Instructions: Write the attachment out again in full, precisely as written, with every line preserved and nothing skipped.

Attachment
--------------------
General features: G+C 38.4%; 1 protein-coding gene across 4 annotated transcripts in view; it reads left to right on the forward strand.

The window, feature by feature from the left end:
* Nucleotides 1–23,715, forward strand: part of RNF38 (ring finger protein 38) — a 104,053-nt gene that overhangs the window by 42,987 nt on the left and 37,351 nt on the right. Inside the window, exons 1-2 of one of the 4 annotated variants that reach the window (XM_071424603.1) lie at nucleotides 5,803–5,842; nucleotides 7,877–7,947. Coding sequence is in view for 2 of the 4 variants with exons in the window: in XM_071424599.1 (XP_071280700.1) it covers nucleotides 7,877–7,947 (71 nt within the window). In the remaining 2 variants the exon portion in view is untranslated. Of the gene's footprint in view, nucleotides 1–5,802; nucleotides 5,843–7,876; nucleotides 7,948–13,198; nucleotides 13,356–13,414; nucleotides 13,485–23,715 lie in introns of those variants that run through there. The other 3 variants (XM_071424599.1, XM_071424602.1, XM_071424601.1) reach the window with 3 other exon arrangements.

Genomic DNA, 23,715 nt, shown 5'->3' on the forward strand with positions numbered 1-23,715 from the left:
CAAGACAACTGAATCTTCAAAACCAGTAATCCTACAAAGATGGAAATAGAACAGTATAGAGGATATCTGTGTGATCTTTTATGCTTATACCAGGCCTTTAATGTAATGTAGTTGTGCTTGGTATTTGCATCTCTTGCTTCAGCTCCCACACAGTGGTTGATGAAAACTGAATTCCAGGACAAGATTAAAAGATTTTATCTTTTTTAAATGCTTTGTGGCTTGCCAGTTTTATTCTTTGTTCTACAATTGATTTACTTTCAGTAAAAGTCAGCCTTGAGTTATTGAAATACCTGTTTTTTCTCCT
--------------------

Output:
General features: G+C 38.4%; 1 protein-coding gene across 4 annotated transcripts in view; it reads left to right on the forward strand.

The window, feature by feature from the left end:
* Nucleotides 1–23,715, forward strand: part of RNF38 (ring finger protein 38) — a 104,053-nt gene that overhangs the window by 42,987 nt on the left and 37,351 nt on the right. Inside the window, exons 1-2 of one of the 4 annotated variants that reach the window (XM_071424603.1) lie at nucleotides 5,803–5,842; nucleotides 7,877–7,947. Coding sequence is in view for 2 of the 4 variants with exons in the window: in XM_071424599.1 (XP_071280700.1) it covers nucleotides 7,877–7,947 (71 nt within the window). In the remaining 2 variants the exon portion in view is untranslated. Of the gene's footprint in view, nucleotides 1–5,802; nucleotides 5,843–7,876; nucleotides 7,948–13,198; nucleotides 13,356–13,414; nucleotides 13,485–23,715 lie in introns of those variants that run through there. The other 3 variants (XM_071424599.1, XM_071424602.1, XM_071424601.1) reach the window with 3 other exon arrangements.

Genomic DNA, 23,715 nt, shown 5'->3' on the forward strand with positions numbered 1-23,715 from the left:
CAAGACAACTGAATCTTCAAAACCAGTAATCCTACAAAGATGGAAATAGAACAGTATAGAGGATATCTGTGTGATCTTTTATGCTTATACCAGGCCTTTAATGTAATGTAGTTGTGCTTGGTATTTGCATCTCTTGCTTCAGCTCCCACACAGTGGTTGATGAAAACTGAATTCCAGGACAAGATTAAAAGATTTTATCTTTTTTAAATGCTTTGTGGCTTGCCAGTTTTATTCTTTGTTCTACAATTGATTTACTTTCAGTAAAAGTCAGCCTTGAGTTATTGAAATACCTGTTTTTTCTCCT